DEBKAfile Exclusive: Hamas’ seizure of Northern Sinai from Egypt sends Washington, Jerusalem and Cairo into tense consultations
January 23, 2008, 8:49 PM (GMT+02:00)
Gazans mob streets of Egyptian side of Rafah
Senior military sources told DEBKAfile that the strategic feat achieved by Hamas Tuesday night, in capturing a section of Sinai from Egyptian forces, is irreversible. Egyptian president Hosni Mubarak, US secretary of state Condoleezza Rice and Israeli prime minister Ehud Olmert held tense talks on the crisis Wednesday night, Jan. 23.
By demolishing the 10-km concrete barrier dividing the Gaza Strip from Egyptian Sinai, Hamas, backed by 200,000 Palestinians who surged across Wednesday, has acquired a new stronghold outside Israel’s military reach. US and Israeli intelligence sources report that Hamas laid the ground for its coup and timed it deliberately for the opening Wednesday of the Palestinian National Congress in Damascus. This event was organized by Tehran and Damascus to counter the US-promoted Annapolis conference and discredit Mahmoud Abbas’ diplomatic track with Israel under the US aegis.
Tehran and Damascus brought to the congress some 900 Palestinian delegates of 17 radical Palestinian opposition groups and 300 “special guests” from across the Arab world. It was opened by hard-line Hamas leader Khaled Meshaal with a speech which glorified his Gazan brothers’ feat in breaking down the Gaza-Egyptian border as the greatest Palestinian achievement for years.
He declared that an “end to the occupation” in all parts of Palestine must take precedence over Palestinian statehood – a direct challenge to the Bush administration’s two-state thesis.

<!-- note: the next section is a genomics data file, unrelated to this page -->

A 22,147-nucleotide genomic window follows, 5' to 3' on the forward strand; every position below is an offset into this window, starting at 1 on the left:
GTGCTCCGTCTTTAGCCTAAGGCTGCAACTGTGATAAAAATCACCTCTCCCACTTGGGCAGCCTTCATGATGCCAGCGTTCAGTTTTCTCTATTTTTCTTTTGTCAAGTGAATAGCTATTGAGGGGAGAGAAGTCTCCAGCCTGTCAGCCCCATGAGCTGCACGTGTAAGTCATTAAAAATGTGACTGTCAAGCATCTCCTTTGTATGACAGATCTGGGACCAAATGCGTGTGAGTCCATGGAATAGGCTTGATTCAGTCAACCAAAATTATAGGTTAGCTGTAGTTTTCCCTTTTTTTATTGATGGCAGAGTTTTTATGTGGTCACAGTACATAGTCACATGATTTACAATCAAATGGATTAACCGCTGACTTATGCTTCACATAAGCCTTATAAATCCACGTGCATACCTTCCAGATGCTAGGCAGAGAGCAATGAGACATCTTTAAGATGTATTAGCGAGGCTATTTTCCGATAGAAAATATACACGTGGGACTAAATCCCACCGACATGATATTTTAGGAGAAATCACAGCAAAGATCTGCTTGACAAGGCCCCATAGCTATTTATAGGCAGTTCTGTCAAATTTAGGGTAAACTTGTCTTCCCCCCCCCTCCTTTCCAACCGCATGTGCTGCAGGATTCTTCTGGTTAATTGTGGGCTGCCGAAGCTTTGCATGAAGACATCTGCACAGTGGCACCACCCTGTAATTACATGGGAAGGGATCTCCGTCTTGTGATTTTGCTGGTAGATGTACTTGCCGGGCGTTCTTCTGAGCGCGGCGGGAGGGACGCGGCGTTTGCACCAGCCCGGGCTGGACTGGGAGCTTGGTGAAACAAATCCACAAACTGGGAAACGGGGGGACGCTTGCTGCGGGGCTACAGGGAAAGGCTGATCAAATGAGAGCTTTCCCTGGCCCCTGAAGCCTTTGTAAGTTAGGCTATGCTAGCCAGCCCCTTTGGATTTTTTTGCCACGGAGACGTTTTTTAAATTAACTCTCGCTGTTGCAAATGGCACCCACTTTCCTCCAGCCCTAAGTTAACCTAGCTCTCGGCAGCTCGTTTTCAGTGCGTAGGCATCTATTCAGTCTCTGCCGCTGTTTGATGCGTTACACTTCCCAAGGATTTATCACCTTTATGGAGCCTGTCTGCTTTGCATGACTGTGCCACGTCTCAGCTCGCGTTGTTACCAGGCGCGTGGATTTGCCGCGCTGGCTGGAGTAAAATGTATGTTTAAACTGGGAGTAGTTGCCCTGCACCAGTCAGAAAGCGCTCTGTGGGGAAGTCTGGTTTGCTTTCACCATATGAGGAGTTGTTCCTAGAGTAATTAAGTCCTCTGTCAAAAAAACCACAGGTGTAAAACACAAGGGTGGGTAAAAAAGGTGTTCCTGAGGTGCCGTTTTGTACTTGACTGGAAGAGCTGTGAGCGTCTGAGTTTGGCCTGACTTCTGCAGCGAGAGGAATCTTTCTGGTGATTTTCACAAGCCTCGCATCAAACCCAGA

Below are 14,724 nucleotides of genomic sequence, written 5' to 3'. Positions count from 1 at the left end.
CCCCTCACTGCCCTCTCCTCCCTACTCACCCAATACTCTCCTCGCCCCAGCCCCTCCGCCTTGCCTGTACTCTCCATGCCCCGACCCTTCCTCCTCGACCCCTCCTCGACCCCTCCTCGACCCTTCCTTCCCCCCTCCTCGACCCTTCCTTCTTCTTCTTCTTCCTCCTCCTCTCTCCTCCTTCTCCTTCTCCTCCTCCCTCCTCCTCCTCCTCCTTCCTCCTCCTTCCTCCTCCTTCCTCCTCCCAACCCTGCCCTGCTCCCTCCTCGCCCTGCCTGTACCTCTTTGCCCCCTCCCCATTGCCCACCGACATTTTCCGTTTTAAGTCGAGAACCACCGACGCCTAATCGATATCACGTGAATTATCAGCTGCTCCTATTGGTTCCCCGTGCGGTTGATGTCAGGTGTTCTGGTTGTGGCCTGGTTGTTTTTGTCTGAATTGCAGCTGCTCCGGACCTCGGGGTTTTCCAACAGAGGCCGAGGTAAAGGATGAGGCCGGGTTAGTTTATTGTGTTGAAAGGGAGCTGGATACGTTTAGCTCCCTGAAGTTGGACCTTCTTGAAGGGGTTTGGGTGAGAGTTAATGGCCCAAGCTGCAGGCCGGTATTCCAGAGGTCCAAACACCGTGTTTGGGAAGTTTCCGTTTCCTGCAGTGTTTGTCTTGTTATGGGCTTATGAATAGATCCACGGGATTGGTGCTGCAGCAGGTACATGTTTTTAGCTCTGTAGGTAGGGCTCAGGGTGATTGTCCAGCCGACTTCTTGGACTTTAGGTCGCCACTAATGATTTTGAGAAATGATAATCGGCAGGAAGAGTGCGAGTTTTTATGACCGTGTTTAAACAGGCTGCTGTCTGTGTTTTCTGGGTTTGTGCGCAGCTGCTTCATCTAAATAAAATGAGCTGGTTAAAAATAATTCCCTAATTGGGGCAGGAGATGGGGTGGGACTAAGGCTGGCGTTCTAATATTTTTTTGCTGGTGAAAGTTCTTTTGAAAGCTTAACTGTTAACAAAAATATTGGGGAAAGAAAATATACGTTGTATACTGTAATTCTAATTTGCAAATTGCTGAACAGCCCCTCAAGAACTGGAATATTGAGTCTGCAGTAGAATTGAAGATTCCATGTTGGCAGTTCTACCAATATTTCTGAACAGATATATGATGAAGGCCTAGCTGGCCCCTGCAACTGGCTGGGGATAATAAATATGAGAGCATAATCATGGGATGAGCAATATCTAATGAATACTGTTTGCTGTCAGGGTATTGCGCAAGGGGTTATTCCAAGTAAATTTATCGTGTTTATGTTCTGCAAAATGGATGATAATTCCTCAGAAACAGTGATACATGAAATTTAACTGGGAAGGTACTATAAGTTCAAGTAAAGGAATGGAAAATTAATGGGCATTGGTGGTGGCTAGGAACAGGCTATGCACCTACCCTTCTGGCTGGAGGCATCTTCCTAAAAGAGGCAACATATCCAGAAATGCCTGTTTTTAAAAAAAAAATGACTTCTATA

Rice and David Welch, assistant secretary of state for the Middle East, made a point of warning Mubarak that he must act expeditiously to restore border security because the entire Washington Palestinian strategy hinging on Abbas and the Annapolis declarations hangs in the balance.
But the Egyptian president replied that his main worry is not the Palestinian issue but concern that his own opposition, led by the Muslim Brotherhood, may adopt Hamas tactics and stir up trouble in his cities. Mubarak said he would leave the situation in northern Sinai as it is for the time being. In other words, his troops would not force the hundreds of thousands of Palestinians who swarmed out of Gaza to return home.
Such an effort would be a tall order, anyway. According to information reaching Cairo, Hamas has instructed large numbers of Palestinians who fled Gaza to stay where they are. Their assignment is to create a bridge between Gaza and the 40,000 Palestinians living in North Sinai. This population ballooned fivefold on Jan. 23 in the space of a few hours.
Furthermore, the Palestinian department of Egypt’s security services is on high alert after learning that the 130,000 Palestinians living in communities in Cairo, Alexandria and the Suez Canal cities are preparing to help their Gazan brothers steal into Egypt.